NEW GLARUS - Cyclists will ride through the rolling hills of Green County on Saturday, June 3 to support the next generation of dairy and livestock farmers.
The University of Wisconsin-Madison's School for Beginning Dairy and Livestock Farmers (WSBDF) is currently accepting registrations and pledges for its 14th annual Ride to Farm fundraiser. Cyclists can opt for a hilly 100K ride (about 62 miles), a shorter (about 50-mile) easier route, or a less hilly, about 30-mile, half-day route. The event starts and finishes at New Glarus Woods State Park, located at W5508 CTH NN, New Glarus, Wisconsin.
“We hold this event to raise funds for scholarships and general program activities and to raise awareness of the importance of supporting the next generation of innovative farmers,” says Dick Cates, co-director of the WSBDF. “We are grateful for contributions of any amount.”
Riders will receive a send-off at 8:30 a.m. from Joe Tomandl, Dairy Grazing Apprenticeship Executive Director and organic dairy farmer. When the ride is over, the 69th Alice in Dairyland, Ann O’Leary, will present awards at about 3:30 p.m. to the top fundraisers during a short ceremony.
Individual riders and teams can sign up, solicit donations and track pledges at ridetofarm.dojiggy.com. Supporters can go to the same site to pledge riders or make contributions directly to the WSBDF.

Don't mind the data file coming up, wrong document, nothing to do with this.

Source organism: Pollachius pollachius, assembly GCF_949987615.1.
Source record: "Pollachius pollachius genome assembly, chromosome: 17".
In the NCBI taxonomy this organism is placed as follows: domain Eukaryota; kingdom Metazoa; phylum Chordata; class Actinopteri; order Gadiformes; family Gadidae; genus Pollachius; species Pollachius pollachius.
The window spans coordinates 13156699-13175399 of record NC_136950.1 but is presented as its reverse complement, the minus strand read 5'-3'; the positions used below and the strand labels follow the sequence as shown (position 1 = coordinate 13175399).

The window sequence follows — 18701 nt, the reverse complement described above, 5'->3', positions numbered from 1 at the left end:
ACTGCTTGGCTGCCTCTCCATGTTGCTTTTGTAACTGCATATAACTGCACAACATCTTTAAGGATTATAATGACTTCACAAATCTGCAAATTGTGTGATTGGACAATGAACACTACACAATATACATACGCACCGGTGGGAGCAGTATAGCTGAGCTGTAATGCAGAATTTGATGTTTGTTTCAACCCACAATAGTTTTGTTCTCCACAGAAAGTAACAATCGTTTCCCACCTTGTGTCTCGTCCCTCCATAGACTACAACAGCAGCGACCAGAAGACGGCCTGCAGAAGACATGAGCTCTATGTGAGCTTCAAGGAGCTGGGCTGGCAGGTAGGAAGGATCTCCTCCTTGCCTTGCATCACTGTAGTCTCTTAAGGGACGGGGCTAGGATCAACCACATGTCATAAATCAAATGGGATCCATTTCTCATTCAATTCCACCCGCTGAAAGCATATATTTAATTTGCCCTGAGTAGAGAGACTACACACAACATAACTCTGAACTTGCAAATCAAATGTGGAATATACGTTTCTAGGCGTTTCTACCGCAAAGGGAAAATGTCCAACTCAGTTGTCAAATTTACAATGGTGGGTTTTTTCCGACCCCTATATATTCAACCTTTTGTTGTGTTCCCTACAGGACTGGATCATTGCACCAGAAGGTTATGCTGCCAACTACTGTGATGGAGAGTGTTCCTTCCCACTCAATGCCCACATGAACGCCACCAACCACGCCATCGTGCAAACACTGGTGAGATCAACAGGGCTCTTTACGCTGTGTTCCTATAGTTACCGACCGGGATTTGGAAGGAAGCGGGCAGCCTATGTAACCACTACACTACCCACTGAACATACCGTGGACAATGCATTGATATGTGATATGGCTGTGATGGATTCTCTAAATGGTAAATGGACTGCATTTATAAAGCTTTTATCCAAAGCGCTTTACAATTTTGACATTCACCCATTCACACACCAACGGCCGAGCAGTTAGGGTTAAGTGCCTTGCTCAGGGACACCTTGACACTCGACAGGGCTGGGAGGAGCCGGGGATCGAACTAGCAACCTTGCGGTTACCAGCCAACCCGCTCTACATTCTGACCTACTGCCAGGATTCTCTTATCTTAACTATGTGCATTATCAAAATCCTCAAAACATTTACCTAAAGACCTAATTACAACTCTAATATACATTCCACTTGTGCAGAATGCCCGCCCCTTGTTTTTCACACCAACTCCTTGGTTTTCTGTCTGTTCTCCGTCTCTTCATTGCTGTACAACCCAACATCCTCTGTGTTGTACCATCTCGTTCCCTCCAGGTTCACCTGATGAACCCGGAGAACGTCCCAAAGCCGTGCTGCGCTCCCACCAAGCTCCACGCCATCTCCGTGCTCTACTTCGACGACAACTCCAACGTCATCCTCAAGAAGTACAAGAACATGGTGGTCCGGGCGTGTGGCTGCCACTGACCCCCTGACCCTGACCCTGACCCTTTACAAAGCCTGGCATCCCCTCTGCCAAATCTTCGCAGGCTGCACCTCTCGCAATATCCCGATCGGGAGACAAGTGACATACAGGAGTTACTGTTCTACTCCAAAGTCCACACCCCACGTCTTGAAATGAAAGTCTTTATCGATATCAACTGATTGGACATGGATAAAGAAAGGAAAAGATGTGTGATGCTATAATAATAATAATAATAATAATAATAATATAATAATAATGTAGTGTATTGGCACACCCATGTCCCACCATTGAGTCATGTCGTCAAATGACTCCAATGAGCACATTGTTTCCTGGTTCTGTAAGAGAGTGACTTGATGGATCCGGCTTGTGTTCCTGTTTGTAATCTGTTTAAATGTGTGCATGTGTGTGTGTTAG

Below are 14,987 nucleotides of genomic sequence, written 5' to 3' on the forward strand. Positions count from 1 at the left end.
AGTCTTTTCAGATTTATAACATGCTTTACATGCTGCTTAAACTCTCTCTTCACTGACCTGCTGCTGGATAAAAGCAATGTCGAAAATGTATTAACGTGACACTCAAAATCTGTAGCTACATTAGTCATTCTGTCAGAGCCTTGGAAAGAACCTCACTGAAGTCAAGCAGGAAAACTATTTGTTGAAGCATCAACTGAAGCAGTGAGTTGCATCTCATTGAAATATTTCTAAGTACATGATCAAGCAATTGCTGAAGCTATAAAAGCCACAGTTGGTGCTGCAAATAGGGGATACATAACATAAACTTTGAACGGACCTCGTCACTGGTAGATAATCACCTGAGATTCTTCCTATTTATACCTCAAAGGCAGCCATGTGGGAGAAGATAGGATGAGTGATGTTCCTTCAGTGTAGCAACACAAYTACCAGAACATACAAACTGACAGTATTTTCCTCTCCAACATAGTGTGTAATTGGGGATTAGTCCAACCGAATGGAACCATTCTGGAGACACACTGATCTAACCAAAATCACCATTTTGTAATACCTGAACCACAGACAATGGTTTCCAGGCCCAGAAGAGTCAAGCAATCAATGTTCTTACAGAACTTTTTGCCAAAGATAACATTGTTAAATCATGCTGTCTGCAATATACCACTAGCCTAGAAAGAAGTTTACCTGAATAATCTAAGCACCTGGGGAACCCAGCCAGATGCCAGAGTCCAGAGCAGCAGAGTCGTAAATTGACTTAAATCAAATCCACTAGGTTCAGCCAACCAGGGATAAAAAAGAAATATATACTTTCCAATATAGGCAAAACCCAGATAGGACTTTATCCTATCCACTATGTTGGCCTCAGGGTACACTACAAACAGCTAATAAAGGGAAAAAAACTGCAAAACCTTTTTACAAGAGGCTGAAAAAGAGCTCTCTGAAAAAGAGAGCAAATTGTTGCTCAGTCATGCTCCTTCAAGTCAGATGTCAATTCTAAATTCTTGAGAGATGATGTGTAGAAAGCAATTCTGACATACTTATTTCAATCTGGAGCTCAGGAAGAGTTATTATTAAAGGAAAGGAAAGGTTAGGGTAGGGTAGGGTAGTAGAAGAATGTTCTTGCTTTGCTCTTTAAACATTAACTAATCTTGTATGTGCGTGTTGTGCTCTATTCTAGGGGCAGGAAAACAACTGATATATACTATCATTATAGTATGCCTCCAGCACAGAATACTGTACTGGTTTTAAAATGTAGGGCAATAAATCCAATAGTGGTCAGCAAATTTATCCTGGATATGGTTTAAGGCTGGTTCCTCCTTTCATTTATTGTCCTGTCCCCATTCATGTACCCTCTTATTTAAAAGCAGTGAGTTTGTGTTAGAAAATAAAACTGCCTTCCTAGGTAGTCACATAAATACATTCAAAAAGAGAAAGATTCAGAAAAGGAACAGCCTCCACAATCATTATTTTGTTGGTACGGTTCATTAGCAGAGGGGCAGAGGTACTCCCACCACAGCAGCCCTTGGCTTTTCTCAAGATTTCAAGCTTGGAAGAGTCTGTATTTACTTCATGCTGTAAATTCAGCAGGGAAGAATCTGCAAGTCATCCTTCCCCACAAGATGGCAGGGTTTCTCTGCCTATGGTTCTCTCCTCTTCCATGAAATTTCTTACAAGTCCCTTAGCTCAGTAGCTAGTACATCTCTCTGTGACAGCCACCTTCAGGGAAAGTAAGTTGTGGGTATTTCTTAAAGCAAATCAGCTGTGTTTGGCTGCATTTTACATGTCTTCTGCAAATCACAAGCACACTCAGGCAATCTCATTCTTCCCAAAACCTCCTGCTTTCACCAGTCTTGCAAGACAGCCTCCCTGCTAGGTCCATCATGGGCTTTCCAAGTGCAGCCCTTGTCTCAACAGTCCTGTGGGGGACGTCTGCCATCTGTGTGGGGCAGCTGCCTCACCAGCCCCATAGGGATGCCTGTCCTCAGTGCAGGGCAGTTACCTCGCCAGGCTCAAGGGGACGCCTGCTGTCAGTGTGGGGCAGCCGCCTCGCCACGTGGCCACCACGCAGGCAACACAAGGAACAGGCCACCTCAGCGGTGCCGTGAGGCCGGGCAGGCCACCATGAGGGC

Each rider must raise at least $75. Teams that collect the most pledges will receive traveling trophies.
Prizes for top individual fundraisers include a Trek 1.2 road bike, 52 free Organic Valley products for a year, gift certificates to Erik’s Bike Shop, a pair of tickets to American Players Theater, a Ride to Farm jersey, and the book, VOICES from the Heart of the Land, by WSBDF co-director Dick Cates.
The route includes rest breaks on two area farms where riders can sample locally produced cheese and other treats provided by farm families.
The morning stop is at Morning Dew Dairy, a 100-cow certified organic grazing dairy near Argyle. Samantha, a graduate of the WSBDF, and her husband Don, a second-generation farmer, transitioned the farm to organics in 2007. The milk is marketed through the Organic Valley cooperative. The afternoon stop is at Green Fire Farm, a 150-cow, sixth generation, 100 percent grass-fed beef farm in Monticello. Father-son team of Jim and Jacob are transitioning their 400-acre, conventional dairy and row crop farm into a pasture-based, diversified livestock operation.
The ride will culminate with an awards ceremony followed by snacks and refreshment at the shelter in New Glarus Woods State Park.
The Wisconsin School for Beginning Dairy and Livestock Farmers, which emphasizes managed grazing, provides aspiring farmers with classroom instruction, on-farm internships, business planning and mentoring. Students from across the state are able to participate in the program via distance education sites.
The WSBDF program is a partnership between the Center for Integrated Agricultural Systems and the Farm and Industry Short Course, both programs of the UW-Madison College of Agricultural and Life Sciences.
For more information about Ride to Farm, contact Nadia Alber at firstname.lastname@example.org or (608) 265-6437, or visit ridetofarm.dojiggy.com.